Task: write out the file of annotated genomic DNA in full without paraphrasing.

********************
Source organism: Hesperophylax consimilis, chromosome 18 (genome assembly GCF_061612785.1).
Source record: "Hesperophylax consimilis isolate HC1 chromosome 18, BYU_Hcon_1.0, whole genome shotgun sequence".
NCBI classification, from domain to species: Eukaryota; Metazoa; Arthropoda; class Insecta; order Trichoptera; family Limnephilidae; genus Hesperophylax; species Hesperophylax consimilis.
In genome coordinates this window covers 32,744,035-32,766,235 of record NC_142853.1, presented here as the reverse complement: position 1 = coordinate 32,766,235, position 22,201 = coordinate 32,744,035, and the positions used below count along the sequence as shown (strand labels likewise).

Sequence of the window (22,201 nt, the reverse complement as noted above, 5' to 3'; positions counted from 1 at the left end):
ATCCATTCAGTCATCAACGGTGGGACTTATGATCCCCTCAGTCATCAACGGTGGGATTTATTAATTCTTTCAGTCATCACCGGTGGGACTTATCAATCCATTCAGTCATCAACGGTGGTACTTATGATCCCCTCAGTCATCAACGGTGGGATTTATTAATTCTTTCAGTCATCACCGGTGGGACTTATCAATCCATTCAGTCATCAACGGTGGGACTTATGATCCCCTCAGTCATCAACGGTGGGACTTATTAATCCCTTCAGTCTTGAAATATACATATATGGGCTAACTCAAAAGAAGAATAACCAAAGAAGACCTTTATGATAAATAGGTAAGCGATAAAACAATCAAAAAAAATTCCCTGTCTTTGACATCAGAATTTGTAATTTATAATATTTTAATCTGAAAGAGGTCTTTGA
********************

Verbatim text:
Source organism: Hesperophylax consimilis, chromosome 18 (genome assembly GCF_061612785.1).
Source record: "Hesperophylax consimilis isolate HC1 chromosome 18, BYU_Hcon_1.0, whole genome shotgun sequence".
NCBI classification, from domain to species: Eukaryota; Metazoa; Arthropoda; class Insecta; order Trichoptera; family Limnephilidae; genus Hesperophylax; species Hesperophylax consimilis.
In genome coordinates this window covers 32,744,035-32,766,235 of record NC_142853.1, presented here as the reverse complement: position 1 = coordinate 32,766,235, position 22,201 = coordinate 32,744,035, and the positions used below count along the sequence as shown (strand labels likewise).

Sequence of the window (22,201 nt, the reverse complement as noted above, 5' to 3'; positions counted from 1 at the left end):
ATCCATTCAGTCATCAACGGTGGGACTTATGATCCCCTCAGTCATCAACGGTGGGATTTATTAATTCTTTCAGTCATCACCGGTGGGACTTATCAATCCATTCAGTCATCAACGGTGGTACTTATGATCCCCTCAGTCATCAACGGTGGGATTTATTAATTCTTTCAGTCATCACCGGTGGGACTTATCAATCCATTCAGTCATCAACGGTGGGACTTATGATCCCCTCAGTCATCAACGGTGGGACTTATTAATCCCTTCAGTCTTGAAATATACATATATGGGCTAACTCAAAAGAAGAATAACCAAAGAAGACCTTTATGATAAATAGGTAAGCGATAAAACAATCAAAAAAAATTCCCTGTCTTTGACATCAGAATTTGTAATTTATAATATTTTAATCTGAAAGAGGTCTTTGA